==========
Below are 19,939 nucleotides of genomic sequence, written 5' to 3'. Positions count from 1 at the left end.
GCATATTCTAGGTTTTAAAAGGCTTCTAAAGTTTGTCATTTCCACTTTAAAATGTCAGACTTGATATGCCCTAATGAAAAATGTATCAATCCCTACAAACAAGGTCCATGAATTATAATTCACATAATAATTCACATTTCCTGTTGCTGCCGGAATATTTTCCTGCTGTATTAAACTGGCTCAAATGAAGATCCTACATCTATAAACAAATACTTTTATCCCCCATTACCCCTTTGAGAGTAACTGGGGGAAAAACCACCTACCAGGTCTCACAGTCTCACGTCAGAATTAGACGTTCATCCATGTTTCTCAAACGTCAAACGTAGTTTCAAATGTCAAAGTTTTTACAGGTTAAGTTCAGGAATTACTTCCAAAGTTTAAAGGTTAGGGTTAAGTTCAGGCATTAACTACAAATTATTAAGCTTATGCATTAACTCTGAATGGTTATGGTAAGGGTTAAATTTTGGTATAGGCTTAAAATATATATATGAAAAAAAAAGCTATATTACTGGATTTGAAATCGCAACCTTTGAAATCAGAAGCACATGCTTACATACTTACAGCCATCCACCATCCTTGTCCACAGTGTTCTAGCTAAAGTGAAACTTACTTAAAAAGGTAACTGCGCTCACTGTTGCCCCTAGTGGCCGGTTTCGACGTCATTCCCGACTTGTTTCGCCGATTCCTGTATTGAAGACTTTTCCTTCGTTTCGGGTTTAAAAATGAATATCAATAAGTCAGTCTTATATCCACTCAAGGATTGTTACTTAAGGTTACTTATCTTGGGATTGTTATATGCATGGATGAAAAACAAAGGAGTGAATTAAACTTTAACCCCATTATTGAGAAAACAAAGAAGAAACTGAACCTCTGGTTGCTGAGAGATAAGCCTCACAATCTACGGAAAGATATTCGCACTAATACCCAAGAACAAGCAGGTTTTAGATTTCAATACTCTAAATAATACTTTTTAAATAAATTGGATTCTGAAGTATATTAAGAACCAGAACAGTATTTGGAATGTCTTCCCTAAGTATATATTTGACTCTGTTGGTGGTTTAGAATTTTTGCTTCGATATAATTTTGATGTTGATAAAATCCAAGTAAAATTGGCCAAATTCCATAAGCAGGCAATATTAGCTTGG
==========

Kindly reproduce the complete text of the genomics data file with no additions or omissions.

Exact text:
Below are 19,939 nucleotides of genomic sequence, written 5' to 3'. Positions count from 1 at the left end.
GCATATTCTAGGTTTTAAAAGGCTTCTAAAGTTTGTCATTTCCACTTTAAAATGTCAGACTTGATATGCCCTAATGAAAAATGTATCAATCCCTACAAACAAGGTCCATGAATTATAATTCACATAATAATTCACATTTCCTGTTGCTGCCGGAATATTTTCCTGCTGTATTAAACTGGCTCAAATGAAGATCCTACATCTATAAACAAATACTTTTATCCCCCATTACCCCTTTGAGAGTAACTGGGGGAAAAACCACCTACCAGGTCTCACAGTCTCACGTCAGAATTAGACGTTCATCCATGTTTCTCAAACGTCAAACGTAGTTTCAAATGTCAAAGTTTTTACAGGTTAAGTTCAGGAATTACTTCCAAAGTTTAAAGGTTAGGGTTAAGTTCAGGCATTAACTACAAATTATTAAGCTTATGCATTAACTCTGAATGGTTATGGTAAGGGTTAAATTTTGGTATAGGCTTAAAATATATATATGAAAAAAAAAGCTATATTACTGGATTTGAAATCGCAACCTTTGAAATCAGAAGCACATGCTTACATACTTACAGCCATCCACCATCCTTGTCCACAGTGTTCTAGCTAAAGTGAAACTTACTTAAAAAGGTAACTGCGCTCACTGTTGCCCCTAGTGGCCGGTTTCGACGTCATTCCCGACTTGTTTCGCCGATTCCTGTATTGAAGACTTTTCCTTCGTTTCGGGTTTAAAAATGAATATCAATAAGTCAGTCTTATATCCACTCAAGGATTGTTACTTAAGGTTACTTATCTTGGGATTGTTATATGCATGGATGAAAAACAAAGGAGTGAATTAAACTTTAACCCCATTATTGAGAAAACAAAGAAGAAACTGAACCTCTGGTTGCTGAGAGATAAGCCTCACAATCTACGGAAAGATATTCGCACTAATACCCAAGAACAAGCAGGTTTTAGATTTCAATACTCTAAATAATACTTTTTAAATAAATTGGATTCTGAAGTATATTAAGAACCAGAACAGTATTTGGAATGTCTTCCCTAAGTATATATTTGACTCTGTTGGTGGTTTAGAATTTTTGCTTCGATATAATTTTGATGTTGATAAAATCCAAGTAAAATTGGCCAAATTCCATAAGCAGGCAATATTAGCTTGG